Frequently Asked Questions

When you decide to create or modify an estate plan, take on the administration of a probate or trust estate, or need to legally assist a minor or disabled person there are many problems that you will have to navigate.  At Bridge Estate Law, we help you navigate over those problems just like you are cruising over a safe beautiful bridge.

  • What assets am I leaving behind and who and how will they pass if I do nothing.
  • Who is the best person to carry out my wishes after I die.
  • Who will get my assets when I die,
  • What can I do to avoid having my assets go to someone I would not want them to such as the government, as ex-spouse or an estranged relative.
  • Should some of my assets go to a charity, pet, a friend, or descendant whose parents are still living
  • Will my assets go to a person that is not ready to receive them like a child or disabled person
  • Should an inheritance be protected in the event of divorce or other financial difficulty.
  • Should I make administration easier for my agents and beneficiaries.
  • Will my estate be taxable.
  • Do I have an asset that should be shared by my beneficiaries, such as a cottage.
  • Am I expecting an inheritance that I have a power of appointment for.
  • Do I want to leave clear instructions for when I die.
  • Is my estate planning leaving a good example for my loved ones.
  • Who is the best person to help me with financial matters if I am disabled?
  • Who is the best person to help me with medical matters if I am disabled?
  • How will my assets be used if I am disabled?

Trusts, Will, Pay on Death Beneficiary Designations, Joint Ownership, Incorporation, Powers of Attorney, Nuptial Agreements, Living Will.

A Will is instructions left with the intention of informing the Probate Court as to who is to administer a person’s estate and who the beneficiaries of the estate are to be.

A Trust is an agreement between a Settler and Trustee to manage property for a beneficiary.  Trusts are used for estate planning because they allow the Settler to manage property during their lifetime and then after they die.  If done property they allow a person to pass their property without needing a Probate Court’s assistance and can provide additional benefits to the Settler, Trustee and Beneficiary.

Absolutely not.  Everyone that wants some control over how they are treated in disability and death should have an estate plan.

Costs vary a fair amount.  It is wise to shop around to find a firm that provides quality services at a reasonable rate.  Bridge Estate Law offers services by flat rate and by the hour.  Our consultation is free.  Once a path is clear, our fees are discussed and there is no obligation until the client has decided to move forward with planning.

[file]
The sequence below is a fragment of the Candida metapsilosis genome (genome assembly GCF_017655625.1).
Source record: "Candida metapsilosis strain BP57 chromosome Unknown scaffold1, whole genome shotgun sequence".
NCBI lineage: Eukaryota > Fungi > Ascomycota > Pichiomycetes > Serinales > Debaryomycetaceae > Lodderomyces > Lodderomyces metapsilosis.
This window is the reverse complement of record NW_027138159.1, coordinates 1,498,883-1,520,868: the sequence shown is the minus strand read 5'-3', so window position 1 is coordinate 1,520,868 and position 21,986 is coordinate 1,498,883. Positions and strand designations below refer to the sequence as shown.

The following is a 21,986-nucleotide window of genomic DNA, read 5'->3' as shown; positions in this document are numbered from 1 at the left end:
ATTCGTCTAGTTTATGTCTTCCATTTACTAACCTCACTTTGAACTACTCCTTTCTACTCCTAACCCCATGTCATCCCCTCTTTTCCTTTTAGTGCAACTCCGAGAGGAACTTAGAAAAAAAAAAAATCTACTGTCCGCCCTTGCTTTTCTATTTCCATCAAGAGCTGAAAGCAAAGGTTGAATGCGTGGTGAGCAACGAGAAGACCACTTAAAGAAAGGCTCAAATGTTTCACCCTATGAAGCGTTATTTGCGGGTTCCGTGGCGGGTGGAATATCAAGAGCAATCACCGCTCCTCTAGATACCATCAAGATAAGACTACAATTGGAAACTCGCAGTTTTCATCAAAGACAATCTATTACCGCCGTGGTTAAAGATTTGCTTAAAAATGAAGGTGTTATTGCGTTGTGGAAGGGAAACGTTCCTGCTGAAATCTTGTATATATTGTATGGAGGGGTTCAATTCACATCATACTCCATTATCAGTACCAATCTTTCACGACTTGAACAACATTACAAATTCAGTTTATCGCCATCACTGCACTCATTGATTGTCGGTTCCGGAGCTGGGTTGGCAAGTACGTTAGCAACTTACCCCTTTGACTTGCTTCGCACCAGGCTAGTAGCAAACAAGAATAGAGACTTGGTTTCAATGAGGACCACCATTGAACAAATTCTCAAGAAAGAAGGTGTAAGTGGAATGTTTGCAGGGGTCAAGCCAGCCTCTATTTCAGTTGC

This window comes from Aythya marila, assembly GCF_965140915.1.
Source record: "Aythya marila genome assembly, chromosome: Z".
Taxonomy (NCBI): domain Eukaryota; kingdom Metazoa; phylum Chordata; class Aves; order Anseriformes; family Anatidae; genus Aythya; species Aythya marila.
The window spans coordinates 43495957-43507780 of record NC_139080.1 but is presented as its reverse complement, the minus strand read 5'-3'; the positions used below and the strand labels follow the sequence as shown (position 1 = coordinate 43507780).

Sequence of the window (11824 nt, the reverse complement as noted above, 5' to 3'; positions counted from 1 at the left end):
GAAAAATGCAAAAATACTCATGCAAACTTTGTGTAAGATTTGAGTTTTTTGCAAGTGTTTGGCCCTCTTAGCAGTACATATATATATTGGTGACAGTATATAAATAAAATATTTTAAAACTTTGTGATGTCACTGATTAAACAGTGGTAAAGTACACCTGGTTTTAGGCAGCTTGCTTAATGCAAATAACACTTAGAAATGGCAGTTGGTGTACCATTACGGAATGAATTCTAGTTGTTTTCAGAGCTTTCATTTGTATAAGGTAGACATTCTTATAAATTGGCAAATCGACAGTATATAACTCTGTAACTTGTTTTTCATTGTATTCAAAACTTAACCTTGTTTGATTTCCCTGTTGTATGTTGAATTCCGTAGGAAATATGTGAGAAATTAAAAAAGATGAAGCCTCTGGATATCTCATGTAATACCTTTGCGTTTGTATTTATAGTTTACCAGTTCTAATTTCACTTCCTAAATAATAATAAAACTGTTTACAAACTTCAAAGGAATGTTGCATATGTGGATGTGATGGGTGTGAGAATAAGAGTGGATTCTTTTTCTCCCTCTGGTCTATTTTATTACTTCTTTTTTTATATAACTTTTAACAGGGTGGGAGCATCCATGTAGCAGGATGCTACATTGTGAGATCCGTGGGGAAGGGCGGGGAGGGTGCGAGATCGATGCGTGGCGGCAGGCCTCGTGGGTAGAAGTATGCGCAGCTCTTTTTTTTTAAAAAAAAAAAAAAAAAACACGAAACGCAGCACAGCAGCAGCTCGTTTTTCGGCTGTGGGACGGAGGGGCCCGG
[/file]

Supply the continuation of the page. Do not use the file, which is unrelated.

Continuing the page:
• The person that will raise their children. 
  • The person that will manage their money while a minor. 
  • How will the money they inherit be spent on them when they are a minor. 
  • At what age your children will have access to the money that they inherit from you. 
  • If they don’t have unfettered access to their inheritance at age 18, how will that money be spent.

How to balance their obligations, if any, to their spouse and children. How to balance control over you and your assets during disability and after death.  What vehicles lend themselves best to your planning objectives.

Hopefully your loved one has a plan for their disability and their documents lay out clear instructions.  If not, the Probate Court has the authority to appoint a guardian and conservator to act on the loved one’s behalf.

If your loved one has a disability plan, Bridge Estate Law can assist the appointed agent(s) to carry of the loved one’s wishes.  If not, we can assist with petitioning the court for the appointment of a guardian and conservator.

  • Find out if and what arrangements have been made by the loved one.  They may have already purchased funeral services and a burial plot and have left instructions on the type of service they would like.
  • Find out if they left an Estate Plan with instructions on how they would like their estate matters to be handled.
  • Make a list of all family members and their contact information.
  • Make a list of their professional advisors such as their attorney, financial advisor and accountant with their contact information.
  • Get a death certificate from the funeral home or county.

Bridge Estate Law will help you get you over all of the legal issues that arise.

Cuts cost to transfer them in time and money can be a burden to the beneficiary.  Bridges are a great metaphor for Estate Planning because provide safe passage over many different kinds of hazards and can be tailored to the hazard they are crossing.  We are here to build you a bridge to the next generation that takes into account your unique hazards. Everyone leads by example, and we understand that your Estate Plan is one of the last examples you will leave for your heirs. It needs to be a beautiful example of a thoughtful plan beautifully executed.

There are two main contingencies that estate plans address.  They are disability and death.  When you do estate planning, you get to chose who will care for you when you are disabled and what powers they will have.  When you do estate planning you will get to choose who will receive your assets when you die, who will administer your estate, and whether beneficiary protections will be included.  If you don’t plan, your loved ones will be left guessing at your intentions and the probate court will decide who will take care of you and your estate.